Come visit us every Sunday evening from 4 pm to 7 pm for enjoyable spiritual activities and an unforgettable vegetarian meal!

  • Learn the Art of Mantra Meditation.
  • Hear Ancient Spiritual Wisdom.
  • Experience your utmost happiness.

Schedule of Activities:

4 p.m. ~ Musical Meditation
5 p.m. ~ Vedic Philosophical Discussion
6 p.m. ~ Traditional Ceremony with Musical Meditation (arati)
6:30 p.m. ~ Free wholesome Vegetarian Dinner

The musical meditation is mantra meditation, Hare Krishna mantra, with melodious tunes.

The philosophical discussion is rooted from the ancient Vedic Texts: Bhagavad-Gita, Srimad-Bhagavatam, etc.

The traditional ceremony is called an arati which is a ceremony to worship the Divine and transcendental forms of the Lord with various elements like incense, lamp, flower, water, etc.

Danavir Goswami, RVC’s senior spiritual leader, leads many of the Sunday talks.

All are welcome to attend this fun-filled evening of fellowship and association.

History of the Sunday Feasts:

The founder-acarya (spiritual master) of the Hare Krishna movement, A.C. Bhaktivedanta Swami, started the now-famous Sunday feasts in 1966. At the first Krishna temple in the Western world, located in New York’s Lower East Side, he would personally help cook the twelve-course meals. Regular attendance at the feast rapidly increased to three or four hundred people. Generally these feasts consisted of:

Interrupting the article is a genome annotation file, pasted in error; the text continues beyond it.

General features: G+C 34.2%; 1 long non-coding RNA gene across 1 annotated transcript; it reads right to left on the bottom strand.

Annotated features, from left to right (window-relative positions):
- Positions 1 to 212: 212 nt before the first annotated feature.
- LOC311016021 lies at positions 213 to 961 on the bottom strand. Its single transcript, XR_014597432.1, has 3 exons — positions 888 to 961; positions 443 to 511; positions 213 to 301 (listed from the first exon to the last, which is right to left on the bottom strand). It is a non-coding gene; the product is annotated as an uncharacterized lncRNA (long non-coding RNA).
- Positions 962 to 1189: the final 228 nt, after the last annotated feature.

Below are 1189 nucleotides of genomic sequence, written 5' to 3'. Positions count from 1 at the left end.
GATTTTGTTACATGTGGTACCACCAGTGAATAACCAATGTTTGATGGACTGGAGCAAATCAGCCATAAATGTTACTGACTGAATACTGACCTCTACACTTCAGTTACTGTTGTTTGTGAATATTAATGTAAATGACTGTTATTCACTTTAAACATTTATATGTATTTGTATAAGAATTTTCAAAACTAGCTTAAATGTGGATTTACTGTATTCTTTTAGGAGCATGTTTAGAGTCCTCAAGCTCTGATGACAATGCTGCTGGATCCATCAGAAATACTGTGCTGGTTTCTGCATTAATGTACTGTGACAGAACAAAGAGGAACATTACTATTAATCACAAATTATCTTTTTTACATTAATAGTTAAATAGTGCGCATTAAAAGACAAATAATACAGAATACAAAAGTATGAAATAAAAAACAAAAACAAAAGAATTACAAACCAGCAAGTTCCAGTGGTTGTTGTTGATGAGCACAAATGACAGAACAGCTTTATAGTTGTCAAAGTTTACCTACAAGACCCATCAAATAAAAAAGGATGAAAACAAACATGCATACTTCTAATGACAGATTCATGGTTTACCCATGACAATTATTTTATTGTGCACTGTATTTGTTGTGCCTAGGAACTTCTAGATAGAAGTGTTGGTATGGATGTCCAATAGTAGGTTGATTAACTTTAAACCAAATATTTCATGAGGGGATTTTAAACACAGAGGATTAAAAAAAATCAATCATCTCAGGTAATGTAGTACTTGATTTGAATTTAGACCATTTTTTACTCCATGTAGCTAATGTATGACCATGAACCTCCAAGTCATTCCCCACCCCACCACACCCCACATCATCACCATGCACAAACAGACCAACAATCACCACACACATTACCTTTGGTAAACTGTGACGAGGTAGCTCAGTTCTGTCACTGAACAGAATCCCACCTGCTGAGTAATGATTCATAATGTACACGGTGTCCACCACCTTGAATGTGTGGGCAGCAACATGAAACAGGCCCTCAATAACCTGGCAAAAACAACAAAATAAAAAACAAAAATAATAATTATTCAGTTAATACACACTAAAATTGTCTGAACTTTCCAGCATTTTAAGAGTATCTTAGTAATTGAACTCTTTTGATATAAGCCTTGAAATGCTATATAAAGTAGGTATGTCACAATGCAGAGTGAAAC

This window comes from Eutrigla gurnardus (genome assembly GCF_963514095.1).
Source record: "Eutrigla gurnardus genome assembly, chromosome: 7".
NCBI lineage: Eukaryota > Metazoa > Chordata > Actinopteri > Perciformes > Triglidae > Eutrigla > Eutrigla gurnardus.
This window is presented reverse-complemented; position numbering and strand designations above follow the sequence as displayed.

• puris – a light tortillalike whole wheat bread fried in ghee (clarified butter)
  • pushpanna rice – an opulent rice dish, prepared with nuts and spices.
  • samosas – a fried pastry stuffed with cauliflower and peas.
  • pakoras – vegetables dipped in chick-pea batter and deep-fried in ghee
  • two or more subjis – cooked vegetables, often including small cubes of fresh, homemade cheese.
  • kheer – a dessert of sweetened condensed milk.
  • burfi – a milk sweet resembling vanilla fudge.
  • lassi – cooling yogurt-fruit drink

In 1967 Hare Krishna devotees opened their second temple, in San Francisco’s Haight-Ashbury district, where they served prasadam meals free to over 250 people daily. By the early 1970s, the ISKCON Sunday feast had been established as a weekly event in major cities throughout the world, including New York, Boston, Washington, D.C., San Francisco, Los Angeles, San Diego, Mexico City, Montreal, London, Paris, Rome, Amsterdam, Frankfurt, Nairobi, Calcutta, Bombay, Sydney, Melbourne, and Rio de Janeiro. Srila Prabhupada often light-heartedly referred to the Hare Krishna movement as “the kitchen religion,” thus expressing his satisfaction with how well his followers were carrying out his desire to flood the world with prasadam.